Why Mental Health Billing Is Different

Medical billing and medical coding are complicated in their own right. The healthcare system in the United States is a behemoth in all proportions and medical billing is no exception. Due to what is termed “healthcare bloat”—or something along those lines, in the healthcare system, medical office staff are often overworked and stressed for time. Anyone who is under those conditions is liable to make minor errors as they deal with the myriad of problems that arise. Unlike many other fields of work, making a simple clerical error while billing or coding can have extremely time-consuming ramifications. This goes doubly for mental health billing—which is often a more unpredictable field for billing and coding.

Medical Billing is More Predictable

While both medical billing and mental health billing are difficult in their own right, medical billing has a distinct advantage in that there is a certain uniformity to how medical care is administered. Not only has the concept of medical care as we know it been around longer than mental health evaluation, but the nature of medical care has a more natural escalation than mental health care.

For example, most issues follow a simple progression where no matter what issue you are being treated for, it will almost always begin with a simple check-up. Checking your weight and height, measuring your blood pressure, bringing you in for an interpersonal evaluation with the doctor about how you’ve been feeling/any symptoms you are experiencing is standard.

Doctors have been performing these evaluations in this manner for so long that they are a highly predictable aspect of care. So much so that many patients often feel rushed or that their doctor doesn’t care—this isn’t necessarily true in many cases. The truth is that after doing this over a thousand times, they learn to separate true abnormalities from simple deviations that pose no concern. A doctor can tell you within a few minutes accuracy how long a routine checkup will take on average. Because of how similar these initial stages of treatment are, billing for them is a much more predictable matter.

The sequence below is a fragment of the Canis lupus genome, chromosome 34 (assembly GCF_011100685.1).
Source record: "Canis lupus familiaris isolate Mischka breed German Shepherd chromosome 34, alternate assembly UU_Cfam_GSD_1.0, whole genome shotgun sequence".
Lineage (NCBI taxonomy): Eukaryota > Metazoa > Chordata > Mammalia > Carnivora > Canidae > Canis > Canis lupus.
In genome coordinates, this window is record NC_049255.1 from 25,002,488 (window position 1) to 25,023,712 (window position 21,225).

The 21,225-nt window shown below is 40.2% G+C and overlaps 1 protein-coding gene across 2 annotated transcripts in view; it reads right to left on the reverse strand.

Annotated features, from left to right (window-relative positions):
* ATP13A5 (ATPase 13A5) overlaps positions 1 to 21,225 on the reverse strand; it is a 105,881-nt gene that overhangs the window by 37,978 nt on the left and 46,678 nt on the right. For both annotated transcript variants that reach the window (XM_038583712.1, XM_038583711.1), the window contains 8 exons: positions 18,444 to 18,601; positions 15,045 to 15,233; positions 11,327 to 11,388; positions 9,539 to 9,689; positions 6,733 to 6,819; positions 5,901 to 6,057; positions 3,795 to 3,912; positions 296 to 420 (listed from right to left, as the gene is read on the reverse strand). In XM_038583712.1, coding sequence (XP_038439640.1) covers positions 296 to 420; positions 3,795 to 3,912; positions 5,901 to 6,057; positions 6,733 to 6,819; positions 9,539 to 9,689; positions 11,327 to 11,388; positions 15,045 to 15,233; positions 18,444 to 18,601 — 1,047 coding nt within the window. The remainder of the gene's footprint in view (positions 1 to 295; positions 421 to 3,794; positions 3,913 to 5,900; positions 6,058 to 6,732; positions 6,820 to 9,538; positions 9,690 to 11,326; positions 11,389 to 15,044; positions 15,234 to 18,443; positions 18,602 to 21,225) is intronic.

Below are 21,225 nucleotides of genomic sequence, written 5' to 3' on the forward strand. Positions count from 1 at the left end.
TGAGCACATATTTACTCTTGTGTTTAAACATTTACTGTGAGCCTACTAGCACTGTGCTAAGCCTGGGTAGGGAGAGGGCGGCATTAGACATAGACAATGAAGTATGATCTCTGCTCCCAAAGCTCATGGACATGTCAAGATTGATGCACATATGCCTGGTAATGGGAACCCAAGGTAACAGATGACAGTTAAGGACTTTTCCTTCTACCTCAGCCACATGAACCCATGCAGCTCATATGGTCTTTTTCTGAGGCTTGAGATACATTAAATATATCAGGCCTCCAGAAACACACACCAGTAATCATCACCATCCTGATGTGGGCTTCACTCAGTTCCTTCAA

Is Mental Health Billing More Complex?

Mental Health Billing is not nearly the same beast. Consider how the DSM (Diagnostic and Statistical Manual of Mental Disorders) is constantly evolving. It is almost 2020 and mental health awareness is still a fairly new concept in the developed world. We are only just now becoming comfortable as a society with discussing issues such as anxiety and depression, while also destigmatizing these issues. The point is that our perceptions of mental health disorders, their normality, and what causes them is still changing.

How Does this Make Mental Health Coding Difficult?

If our very perceptions and understanding of mental health disorders are changing year to year, that also means that the definitions of these disorders in the DSM will change. Likewise, this results in a great deal of volatility when it comes to mental health billing codes/CPT codes. Using the wrong codes can create a lot of problems as you’re technically causing the patient to be billed for the wrong service/length of service.

This travels all the way up to the biller, then the insurance company, and ultimately back to the clinic not being paid. It costs valuable time and labor, and money to fix these minor issues.

Outsourced Medical Billing

Many of these headaches can be avoided by simply outsourcing your medical billing to a remote billing/coding company such as The Psych Biller! We’ve helped many offices improve their workflow, save time and money by taking the work out of the office. This frees up your administrative and medical staff to focus on the things that really matter in your practice—the patients!

Contact The Psych Biller today to get started!

2020-01-06T16:07:31+00:00 December 5th, 2019|